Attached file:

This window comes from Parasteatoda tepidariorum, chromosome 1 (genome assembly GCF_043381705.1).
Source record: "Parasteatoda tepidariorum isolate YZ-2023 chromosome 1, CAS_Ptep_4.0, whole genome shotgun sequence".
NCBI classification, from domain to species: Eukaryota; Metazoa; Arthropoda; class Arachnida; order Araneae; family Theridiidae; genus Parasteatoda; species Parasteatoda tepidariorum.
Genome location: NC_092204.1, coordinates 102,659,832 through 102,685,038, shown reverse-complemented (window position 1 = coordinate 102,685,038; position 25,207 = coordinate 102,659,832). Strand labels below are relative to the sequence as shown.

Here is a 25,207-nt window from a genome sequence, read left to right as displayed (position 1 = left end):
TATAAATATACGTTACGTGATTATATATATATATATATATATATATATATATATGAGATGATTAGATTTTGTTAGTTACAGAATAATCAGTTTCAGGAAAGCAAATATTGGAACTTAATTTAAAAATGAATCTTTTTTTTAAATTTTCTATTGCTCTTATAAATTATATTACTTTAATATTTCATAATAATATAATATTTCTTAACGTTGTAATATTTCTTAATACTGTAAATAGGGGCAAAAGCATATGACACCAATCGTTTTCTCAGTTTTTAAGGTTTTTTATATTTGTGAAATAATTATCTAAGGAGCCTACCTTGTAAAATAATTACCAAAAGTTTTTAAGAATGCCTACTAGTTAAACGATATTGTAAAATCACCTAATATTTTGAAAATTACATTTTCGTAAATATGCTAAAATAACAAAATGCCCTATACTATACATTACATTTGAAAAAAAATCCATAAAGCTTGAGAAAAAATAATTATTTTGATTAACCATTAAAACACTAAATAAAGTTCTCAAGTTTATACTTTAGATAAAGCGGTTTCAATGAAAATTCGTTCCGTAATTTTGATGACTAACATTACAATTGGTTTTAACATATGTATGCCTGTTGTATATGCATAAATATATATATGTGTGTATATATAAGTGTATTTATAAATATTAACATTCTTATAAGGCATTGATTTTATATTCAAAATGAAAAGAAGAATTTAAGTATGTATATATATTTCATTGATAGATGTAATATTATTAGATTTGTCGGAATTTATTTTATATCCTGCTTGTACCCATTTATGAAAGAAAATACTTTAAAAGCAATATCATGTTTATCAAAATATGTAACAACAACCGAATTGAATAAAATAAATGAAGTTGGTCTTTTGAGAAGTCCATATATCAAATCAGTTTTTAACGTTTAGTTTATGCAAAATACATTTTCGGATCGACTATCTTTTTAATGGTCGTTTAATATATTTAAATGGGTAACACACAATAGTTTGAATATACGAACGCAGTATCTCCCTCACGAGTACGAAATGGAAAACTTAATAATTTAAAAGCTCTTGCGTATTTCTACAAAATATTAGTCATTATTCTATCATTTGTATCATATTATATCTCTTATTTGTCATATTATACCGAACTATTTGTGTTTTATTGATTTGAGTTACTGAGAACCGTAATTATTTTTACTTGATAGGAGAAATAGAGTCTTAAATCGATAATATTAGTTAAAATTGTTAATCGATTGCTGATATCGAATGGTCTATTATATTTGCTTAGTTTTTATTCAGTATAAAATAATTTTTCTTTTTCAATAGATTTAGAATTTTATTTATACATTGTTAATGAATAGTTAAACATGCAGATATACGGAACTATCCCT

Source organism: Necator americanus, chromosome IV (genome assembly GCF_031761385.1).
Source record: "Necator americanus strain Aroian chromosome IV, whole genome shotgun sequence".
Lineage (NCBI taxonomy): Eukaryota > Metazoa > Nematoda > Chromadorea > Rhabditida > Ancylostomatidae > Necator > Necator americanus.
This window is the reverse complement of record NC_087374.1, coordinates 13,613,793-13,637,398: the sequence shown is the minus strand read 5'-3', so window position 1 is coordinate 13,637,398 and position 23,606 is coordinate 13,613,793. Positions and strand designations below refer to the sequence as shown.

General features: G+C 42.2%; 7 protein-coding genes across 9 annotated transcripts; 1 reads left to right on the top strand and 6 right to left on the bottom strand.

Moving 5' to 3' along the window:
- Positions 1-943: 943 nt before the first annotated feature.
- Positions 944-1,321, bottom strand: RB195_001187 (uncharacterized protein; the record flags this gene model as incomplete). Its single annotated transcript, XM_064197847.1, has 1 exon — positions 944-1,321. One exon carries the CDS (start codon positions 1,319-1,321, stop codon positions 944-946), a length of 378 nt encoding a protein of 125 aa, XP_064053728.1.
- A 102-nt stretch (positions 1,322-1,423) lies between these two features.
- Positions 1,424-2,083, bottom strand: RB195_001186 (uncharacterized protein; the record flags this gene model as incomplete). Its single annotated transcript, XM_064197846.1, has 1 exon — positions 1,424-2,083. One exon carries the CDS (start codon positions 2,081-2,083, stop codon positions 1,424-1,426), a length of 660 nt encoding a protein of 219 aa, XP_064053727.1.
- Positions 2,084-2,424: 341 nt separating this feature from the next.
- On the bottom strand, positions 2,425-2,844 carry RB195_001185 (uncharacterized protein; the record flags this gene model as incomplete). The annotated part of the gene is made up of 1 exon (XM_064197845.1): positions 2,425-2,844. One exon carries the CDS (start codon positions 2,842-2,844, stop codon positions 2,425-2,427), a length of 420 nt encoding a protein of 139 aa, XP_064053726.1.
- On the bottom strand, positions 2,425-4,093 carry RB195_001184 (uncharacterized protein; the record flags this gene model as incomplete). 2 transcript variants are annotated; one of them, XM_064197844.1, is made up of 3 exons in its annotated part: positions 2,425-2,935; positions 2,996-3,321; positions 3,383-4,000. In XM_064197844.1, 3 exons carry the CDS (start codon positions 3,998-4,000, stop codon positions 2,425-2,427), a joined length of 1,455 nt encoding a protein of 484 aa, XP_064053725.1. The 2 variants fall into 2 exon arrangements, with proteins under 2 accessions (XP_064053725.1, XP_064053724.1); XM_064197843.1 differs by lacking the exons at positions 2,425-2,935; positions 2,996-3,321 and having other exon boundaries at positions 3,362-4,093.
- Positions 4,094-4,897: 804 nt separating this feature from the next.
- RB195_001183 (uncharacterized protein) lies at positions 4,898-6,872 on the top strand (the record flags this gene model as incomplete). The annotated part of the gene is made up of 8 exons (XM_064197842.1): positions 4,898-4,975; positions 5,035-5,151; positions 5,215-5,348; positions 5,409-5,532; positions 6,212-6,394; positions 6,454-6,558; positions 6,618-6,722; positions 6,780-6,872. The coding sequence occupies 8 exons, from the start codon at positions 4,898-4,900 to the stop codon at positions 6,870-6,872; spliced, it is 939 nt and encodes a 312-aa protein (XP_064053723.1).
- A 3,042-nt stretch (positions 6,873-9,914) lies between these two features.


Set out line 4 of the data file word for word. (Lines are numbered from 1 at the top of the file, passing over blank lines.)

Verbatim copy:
Genome location: NC_092204.1, coordinates 102,659,832 through 102,685,038, shown reverse-complemented (window position 1 = coordinate 102,685,038; position 25,207 = coordinate 102,659,832). Strand labels below are relative to the sequence as shown.